When the first NSX Manager Node is successfully deployed, you can now start deploying the second and third NSX Manager Nodes. You can deploy the remaining NSX Manager Nodes trough the UI of the first deployed NSX Manager, or you can deploy a new OVA (the same way you deployed your first NSX Manager Node) and register them afterwards with each other.

Depending on your requirements you can choose to deploy the NSX Managers in different ways on your vSphere Clusters and network.

vSphere Cluster

  • Use a single vSphere Cluster for all NSX Manager Nodes
  • Use multiple vSphere Clusters for all NSX Manager Nodes

Subnets

  • Use a single subnet where all NSX Manager Nodes are connected to
  • Use multiple subnets where all NSX Manager Nodes are connected to

VIP or Load Balancer

In Figure 7 you will see that I have deployed all NSX Manager Nodes in the same vSphere Cluster. When this vSphere cluster goes down this will have an impact on all NSX Manager Nodes.

Figure 7: Untitled.png

When you want to mitigate the “single vSphere Cluster” failure domain you can choose to deploy the NSX Manager nodes on three different vSphere Clusters (Figure 8).

One constraint that you need to be aware of if you are deploying NSX Manager across multiple clusters and possibly across multiple physical locations the round trip delay (RTT) between the NSX Manager Nodes cannot be more than 10 milliseconds.

Figure 8: Untitled%201.png

In Figure 7 and Figure 8 you have seen that I have used the same subnet (10.10.10.0/2) to deploy all NSX Manager Nodes.

Figure 9 and Figure 10 will use different subnets.

Figure 9: Untitled%202.png

Figure 10: Untitled%203.png

Using a VIP IP address with the NSX Manager Cluster

When you are using the same subnet to deploy the NSX Manager Nodes on you can make use of the internal NSX VIP address (Figure 11).

You will be able to connect to this internal VIP address and the NSX Manager Cluster will designate one of the NSX Manager Nodes as the “Master” and this will be the NSX Manager that will respond to all your requests when trying to access the NSX UI.

When using the internal VIP address the requests when you are trying to manage NSX will only go to one NSX Manager Node in the cluster and will not be load balanced.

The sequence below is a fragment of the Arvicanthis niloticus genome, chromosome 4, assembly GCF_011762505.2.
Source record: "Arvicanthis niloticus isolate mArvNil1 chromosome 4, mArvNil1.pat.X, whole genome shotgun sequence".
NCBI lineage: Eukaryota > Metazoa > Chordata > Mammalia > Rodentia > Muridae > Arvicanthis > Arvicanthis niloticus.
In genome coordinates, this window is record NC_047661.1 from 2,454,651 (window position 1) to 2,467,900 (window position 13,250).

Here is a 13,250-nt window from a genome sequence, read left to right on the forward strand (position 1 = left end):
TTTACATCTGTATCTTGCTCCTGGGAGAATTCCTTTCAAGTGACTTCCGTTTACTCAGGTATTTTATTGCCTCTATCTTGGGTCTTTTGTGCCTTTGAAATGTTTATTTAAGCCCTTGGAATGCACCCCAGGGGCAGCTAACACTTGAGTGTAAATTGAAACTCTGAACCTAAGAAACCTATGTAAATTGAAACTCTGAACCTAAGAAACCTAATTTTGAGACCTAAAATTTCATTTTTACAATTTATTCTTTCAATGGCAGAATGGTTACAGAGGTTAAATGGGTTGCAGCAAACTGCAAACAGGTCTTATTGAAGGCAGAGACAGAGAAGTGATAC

In the example illustrated in Figure 11 you see that all the NSX Manager Nodes are on the 10.10.10.0/24 network. The internal VIP address that is assigned is 10.10.10.10/24. And all the requests will go either to 10.10.10.1, 10.10.10.2 or 10.10.10.3 in this case when using the internal VIP address.

You will still be able to access the NSX Manager Nodes individually by using its own Node IP address.

Figure 11: Untitled%204.png

Table 2: Configuration Workbook | Internal NSX cluster VIP address

Item Parameter
VIP IP address 10.10.10.10/24

Using an external Load Balancer NSX Manager Cluster

When your NSX Managers are not in the same network, you can use an external load balancer to balance the load between the NSX Manager Nodes in the cluster.

You will be able to connect to this external VIP address and one of the NSX Manager will respond to your request when trying to access the NSX UI depending on the algorithm the external load balancer is using to balance the load.

When using an external load balancer VIP address the requests when you are trying to manage NSX can go to all NSX Manager Nodes in the cluster and will be load balanced.

In the example illustrated in Figure 12 you see that all the NSX Manager Nodes are different networks. The first node is on the 10.10.10.0/24 network, the second node is on the 20.20.20.0/24 network and the third node is on the 30.30.30.0 network. The external load balancers VIP address that is assigned is 40.40.40.100/24. And all the requests will go either to 10.10.10.1, 20.20.20.1 or 30.30.30.1 in this case when using the external load balancers VIP address.

The main differences with using the internal NSX VIP address is not only that the NSX Manager nodes are in a different network, but all NSX Manager nodes will actively participate with replying when the UI is consulted where with the internal NSX VIP address only ONE NSX Manager node will participate in the reply when the UI is consulted.

You will still be able to access the NSX Manager Nodes individually by using its own Node IP address.

Figure 12: Untitled%205.png

Continue with the next section >> Transport Nodes